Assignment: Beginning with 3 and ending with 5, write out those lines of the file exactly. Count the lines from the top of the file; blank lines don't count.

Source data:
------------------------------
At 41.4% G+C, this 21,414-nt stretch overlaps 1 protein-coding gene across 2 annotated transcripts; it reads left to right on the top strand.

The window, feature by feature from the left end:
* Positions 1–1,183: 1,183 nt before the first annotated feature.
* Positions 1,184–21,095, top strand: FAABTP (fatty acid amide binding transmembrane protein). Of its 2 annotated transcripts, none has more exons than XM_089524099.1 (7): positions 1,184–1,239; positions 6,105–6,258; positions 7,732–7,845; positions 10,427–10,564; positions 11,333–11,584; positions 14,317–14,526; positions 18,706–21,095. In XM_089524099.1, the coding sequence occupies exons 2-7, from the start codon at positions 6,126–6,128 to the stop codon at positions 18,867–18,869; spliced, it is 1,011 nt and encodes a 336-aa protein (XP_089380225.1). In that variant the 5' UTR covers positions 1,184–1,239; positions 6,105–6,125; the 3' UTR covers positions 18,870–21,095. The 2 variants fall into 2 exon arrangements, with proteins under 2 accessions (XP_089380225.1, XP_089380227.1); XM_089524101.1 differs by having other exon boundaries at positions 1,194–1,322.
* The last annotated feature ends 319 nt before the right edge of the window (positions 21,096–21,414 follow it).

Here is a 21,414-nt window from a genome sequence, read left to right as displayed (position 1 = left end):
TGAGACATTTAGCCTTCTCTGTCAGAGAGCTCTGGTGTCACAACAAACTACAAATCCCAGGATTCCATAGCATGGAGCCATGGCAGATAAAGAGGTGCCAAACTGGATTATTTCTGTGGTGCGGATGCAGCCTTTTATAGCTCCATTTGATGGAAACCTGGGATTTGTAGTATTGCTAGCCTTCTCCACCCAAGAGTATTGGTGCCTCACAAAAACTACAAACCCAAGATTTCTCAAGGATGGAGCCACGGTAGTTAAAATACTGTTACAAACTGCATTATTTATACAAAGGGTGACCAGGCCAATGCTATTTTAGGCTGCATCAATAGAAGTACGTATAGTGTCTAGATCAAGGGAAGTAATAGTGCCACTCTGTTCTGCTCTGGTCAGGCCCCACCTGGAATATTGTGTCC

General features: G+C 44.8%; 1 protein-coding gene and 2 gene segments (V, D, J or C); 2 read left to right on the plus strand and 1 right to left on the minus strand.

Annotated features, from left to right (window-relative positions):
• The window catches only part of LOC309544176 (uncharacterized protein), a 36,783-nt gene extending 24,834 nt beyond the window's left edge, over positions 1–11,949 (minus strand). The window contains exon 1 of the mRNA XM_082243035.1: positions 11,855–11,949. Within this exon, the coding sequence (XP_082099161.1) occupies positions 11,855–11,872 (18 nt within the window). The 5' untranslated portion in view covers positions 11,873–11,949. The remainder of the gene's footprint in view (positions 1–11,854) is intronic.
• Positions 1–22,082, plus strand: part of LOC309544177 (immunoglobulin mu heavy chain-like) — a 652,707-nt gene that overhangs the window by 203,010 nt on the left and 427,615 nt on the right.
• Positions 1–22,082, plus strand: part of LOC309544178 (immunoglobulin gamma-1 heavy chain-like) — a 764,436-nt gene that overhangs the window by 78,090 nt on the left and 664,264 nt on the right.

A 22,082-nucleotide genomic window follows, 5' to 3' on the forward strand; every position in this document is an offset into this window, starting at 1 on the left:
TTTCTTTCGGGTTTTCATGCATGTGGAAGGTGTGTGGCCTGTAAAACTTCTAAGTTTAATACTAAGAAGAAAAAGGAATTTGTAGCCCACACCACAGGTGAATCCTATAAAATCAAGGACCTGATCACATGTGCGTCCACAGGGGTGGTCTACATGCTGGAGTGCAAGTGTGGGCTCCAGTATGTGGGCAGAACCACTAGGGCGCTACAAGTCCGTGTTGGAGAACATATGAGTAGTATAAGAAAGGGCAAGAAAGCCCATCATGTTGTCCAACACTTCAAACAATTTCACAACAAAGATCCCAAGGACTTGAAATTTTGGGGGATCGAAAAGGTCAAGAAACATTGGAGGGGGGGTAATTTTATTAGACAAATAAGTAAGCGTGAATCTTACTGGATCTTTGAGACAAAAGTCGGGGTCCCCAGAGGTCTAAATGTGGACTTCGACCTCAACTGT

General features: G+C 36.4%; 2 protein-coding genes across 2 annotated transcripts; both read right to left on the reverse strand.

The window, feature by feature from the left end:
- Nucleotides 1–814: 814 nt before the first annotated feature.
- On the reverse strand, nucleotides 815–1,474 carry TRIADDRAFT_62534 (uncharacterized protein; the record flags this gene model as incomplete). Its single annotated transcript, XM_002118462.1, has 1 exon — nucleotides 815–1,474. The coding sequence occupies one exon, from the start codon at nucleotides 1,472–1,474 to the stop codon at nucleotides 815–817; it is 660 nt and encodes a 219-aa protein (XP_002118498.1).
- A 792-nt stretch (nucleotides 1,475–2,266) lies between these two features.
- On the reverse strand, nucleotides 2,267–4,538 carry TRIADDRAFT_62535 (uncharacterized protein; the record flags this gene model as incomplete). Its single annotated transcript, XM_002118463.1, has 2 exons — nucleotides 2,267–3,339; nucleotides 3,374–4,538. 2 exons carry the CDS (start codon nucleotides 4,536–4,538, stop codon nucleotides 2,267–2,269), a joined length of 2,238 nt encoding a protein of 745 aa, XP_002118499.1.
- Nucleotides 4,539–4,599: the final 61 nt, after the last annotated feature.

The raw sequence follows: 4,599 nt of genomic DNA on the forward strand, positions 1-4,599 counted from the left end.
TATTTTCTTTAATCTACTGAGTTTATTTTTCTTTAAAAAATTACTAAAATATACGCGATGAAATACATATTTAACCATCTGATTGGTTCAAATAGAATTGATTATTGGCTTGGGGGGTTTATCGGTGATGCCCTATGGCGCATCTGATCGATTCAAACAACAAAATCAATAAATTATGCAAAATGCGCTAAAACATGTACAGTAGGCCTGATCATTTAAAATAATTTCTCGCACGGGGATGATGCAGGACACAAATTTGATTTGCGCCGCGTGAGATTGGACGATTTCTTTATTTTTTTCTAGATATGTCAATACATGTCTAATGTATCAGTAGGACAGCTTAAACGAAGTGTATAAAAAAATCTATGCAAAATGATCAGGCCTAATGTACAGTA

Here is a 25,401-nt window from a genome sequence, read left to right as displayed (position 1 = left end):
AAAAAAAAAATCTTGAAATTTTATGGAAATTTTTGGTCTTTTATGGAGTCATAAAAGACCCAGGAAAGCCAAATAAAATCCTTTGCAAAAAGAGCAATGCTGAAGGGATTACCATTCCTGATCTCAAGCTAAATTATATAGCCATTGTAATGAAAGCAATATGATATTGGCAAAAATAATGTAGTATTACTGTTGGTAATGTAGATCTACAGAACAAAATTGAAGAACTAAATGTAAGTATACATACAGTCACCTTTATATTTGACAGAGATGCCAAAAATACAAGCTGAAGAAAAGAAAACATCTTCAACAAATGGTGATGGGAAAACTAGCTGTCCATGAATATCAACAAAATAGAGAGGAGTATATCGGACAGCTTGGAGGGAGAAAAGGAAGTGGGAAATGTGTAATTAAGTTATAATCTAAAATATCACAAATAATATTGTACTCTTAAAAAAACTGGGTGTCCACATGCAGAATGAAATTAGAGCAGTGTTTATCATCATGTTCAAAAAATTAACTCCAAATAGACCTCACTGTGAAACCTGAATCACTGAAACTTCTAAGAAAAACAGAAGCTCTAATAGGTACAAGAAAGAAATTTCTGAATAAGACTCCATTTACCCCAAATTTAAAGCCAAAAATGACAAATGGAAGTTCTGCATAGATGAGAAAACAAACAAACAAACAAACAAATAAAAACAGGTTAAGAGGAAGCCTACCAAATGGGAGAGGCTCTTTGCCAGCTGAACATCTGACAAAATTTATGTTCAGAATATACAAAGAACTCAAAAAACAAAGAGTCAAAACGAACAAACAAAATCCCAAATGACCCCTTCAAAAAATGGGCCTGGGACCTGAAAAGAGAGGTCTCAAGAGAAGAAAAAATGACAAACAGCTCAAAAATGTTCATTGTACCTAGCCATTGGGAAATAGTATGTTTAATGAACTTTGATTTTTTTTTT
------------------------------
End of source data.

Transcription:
* Positions 1–1,183: 1,183 nt before the first annotated feature.
* Positions 1,184–21,095, top strand: FAABTP (fatty acid amide binding transmembrane protein). Of its 2 annotated transcripts, none has more exons than XM_089524099.1 (7): positions 1,184–1,239; positions 6,105–6,258; positions 7,732–7,845; positions 10,427–10,564; positions 11,333–11,584; positions 14,317–14,526; positions 18,706–21,095. In XM_089524099.1, the coding sequence occupies exons 2-7, from the start codon at positions 6,126–6,128 to the stop codon at positions 18,867–18,869; spliced, it is 1,011 nt and encodes a 336-aa protein (XP_089380225.1). In that variant the 5' UTR covers positions 1,184–1,239; positions 6,105–6,125; the 3' UTR covers positions 18,870–21,095. The 2 variants fall into 2 exon arrangements, with proteins under 2 accessions (XP_089380225.1, XP_089380227.1); XM_089524101.1 differs by having other exon boundaries at positions 1,194–1,322.
* The last annotated feature ends 319 nt before the right edge of the window (positions 21,096–21,414 follow it).